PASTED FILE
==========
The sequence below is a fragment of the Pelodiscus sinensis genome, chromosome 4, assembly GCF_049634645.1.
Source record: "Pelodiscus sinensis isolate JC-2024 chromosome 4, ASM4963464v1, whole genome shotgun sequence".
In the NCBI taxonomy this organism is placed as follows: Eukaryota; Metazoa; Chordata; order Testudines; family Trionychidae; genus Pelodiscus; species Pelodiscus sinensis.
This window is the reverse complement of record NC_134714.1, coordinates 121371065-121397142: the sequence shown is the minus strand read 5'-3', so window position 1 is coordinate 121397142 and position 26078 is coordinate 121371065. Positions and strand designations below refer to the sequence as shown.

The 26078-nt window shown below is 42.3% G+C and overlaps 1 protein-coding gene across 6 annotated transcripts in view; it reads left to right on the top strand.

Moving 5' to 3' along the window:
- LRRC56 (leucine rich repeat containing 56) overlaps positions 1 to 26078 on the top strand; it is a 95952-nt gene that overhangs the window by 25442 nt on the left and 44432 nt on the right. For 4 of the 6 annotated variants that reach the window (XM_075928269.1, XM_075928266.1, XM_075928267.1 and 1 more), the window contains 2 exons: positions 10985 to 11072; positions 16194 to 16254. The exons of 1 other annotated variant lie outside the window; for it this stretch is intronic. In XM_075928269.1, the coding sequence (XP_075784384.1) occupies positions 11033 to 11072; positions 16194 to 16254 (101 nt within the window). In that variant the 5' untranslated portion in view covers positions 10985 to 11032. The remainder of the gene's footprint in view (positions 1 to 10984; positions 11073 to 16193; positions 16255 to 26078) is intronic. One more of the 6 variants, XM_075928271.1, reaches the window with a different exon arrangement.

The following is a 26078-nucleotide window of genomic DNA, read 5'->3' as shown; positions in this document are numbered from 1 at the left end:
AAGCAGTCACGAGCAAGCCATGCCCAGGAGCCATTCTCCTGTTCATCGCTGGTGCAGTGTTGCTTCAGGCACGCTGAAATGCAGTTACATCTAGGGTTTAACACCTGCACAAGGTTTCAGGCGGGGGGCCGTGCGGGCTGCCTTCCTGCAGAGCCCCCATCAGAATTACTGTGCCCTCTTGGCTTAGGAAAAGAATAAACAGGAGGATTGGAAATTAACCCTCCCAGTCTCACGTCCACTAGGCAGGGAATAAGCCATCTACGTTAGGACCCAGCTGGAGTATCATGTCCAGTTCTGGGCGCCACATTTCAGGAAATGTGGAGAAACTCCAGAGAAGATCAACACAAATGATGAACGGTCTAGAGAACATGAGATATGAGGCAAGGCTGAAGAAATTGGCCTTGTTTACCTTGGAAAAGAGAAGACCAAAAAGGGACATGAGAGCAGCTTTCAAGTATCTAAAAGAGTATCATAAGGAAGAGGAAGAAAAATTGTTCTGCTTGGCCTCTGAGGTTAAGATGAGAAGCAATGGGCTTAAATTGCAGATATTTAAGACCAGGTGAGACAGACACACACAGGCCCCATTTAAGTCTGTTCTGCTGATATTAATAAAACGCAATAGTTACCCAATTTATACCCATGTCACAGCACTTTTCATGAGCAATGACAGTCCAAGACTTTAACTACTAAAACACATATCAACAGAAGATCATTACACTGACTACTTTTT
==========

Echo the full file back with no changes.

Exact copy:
The sequence below is a fragment of the Pelodiscus sinensis genome, chromosome 4, assembly GCF_049634645.1.
Source record: "Pelodiscus sinensis isolate JC-2024 chromosome 4, ASM4963464v1, whole genome shotgun sequence".
In the NCBI taxonomy this organism is placed as follows: Eukaryota; Metazoa; Chordata; order Testudines; family Trionychidae; genus Pelodiscus; species Pelodiscus sinensis.
This window is the reverse complement of record NC_134714.1, coordinates 121371065-121397142: the sequence shown is the minus strand read 5'-3', so window position 1 is coordinate 121397142 and position 26078 is coordinate 121371065. Positions and strand designations below refer to the sequence as shown.

The 26078-nt window shown below is 42.3% G+C and overlaps 1 protein-coding gene across 6 annotated transcripts in view; it reads left to right on the top strand.

Moving 5' to 3' along the window:
- LRRC56 (leucine rich repeat containing 56) overlaps positions 1 to 26078 on the top strand; it is a 95952-nt gene that overhangs the window by 25442 nt on the left and 44432 nt on the right. For 4 of the 6 annotated variants that reach the window (XM_075928269.1, XM_075928266.1, XM_075928267.1 and 1 more), the window contains 2 exons: positions 10985 to 11072; positions 16194 to 16254. The exons of 1 other annotated variant lie outside the window; for it this stretch is intronic. In XM_075928269.1, the coding sequence (XP_075784384.1) occupies positions 11033 to 11072; positions 16194 to 16254 (101 nt within the window). In that variant the 5' untranslated portion in view covers positions 10985 to 11032. The remainder of the gene's footprint in view (positions 1 to 10984; positions 11073 to 16193; positions 16255 to 26078) is intronic. One more of the 6 variants, XM_075928271.1, reaches the window with a different exon arrangement.

The following is a 26078-nucleotide window of genomic DNA, read 5'->3' as shown; positions in this document are numbered from 1 at the left end:
AAGCAGTCACGAGCAAGCCATGCCCAGGAGCCATTCTCCTGTTCATCGCTGGTGCAGTGTTGCTTCAGGCACGCTGAAATGCAGTTACATCTAGGGTTTAACACCTGCACAAGGTTTCAGGCGGGGGGCCGTGCGGGCTGCCTTCCTGCAGAGCCCCCATCAGAATTACTGTGCCCTCTTGGCTTAGGAAAAGAATAAACAGGAGGATTGGAAATTAACCCTCCCAGTCTCACGTCCACTAGGCAGGGAATAAGCCATCTACGTTAGGACCCAGCTGGAGTATCATGTCCAGTTCTGGGCGCCACATTTCAGGAAATGTGGAGAAACTCCAGAGAAGATCAACACAAATGATGAACGGTCTAGAGAACATGAGATATGAGGCAAGGCTGAAGAAATTGGCCTTGTTTACCTTGGAAAAGAGAAGACCAAAAAGGGACATGAGAGCAGCTTTCAAGTATCTAAAAGAGTATCATAAGGAAGAGGAAGAAAAATTGTTCTGCTTGGCCTCTGAGGTTAAGATGAGAAGCAATGGGCTTAAATTGCAGATATTTAAGACCAGGTGAGACAGACACACACAGGCCCCATTTAAGTCTGTTCTGCTGATATTAATAAAACGCAATAGTTACCCAATTTATACCCATGTCACAGCACTTTTCATGAGCAATGACAGTCCAAGACTTTAACTACTAAAACACATATCAACAGAAGATCATTACACTGACTACTTTTT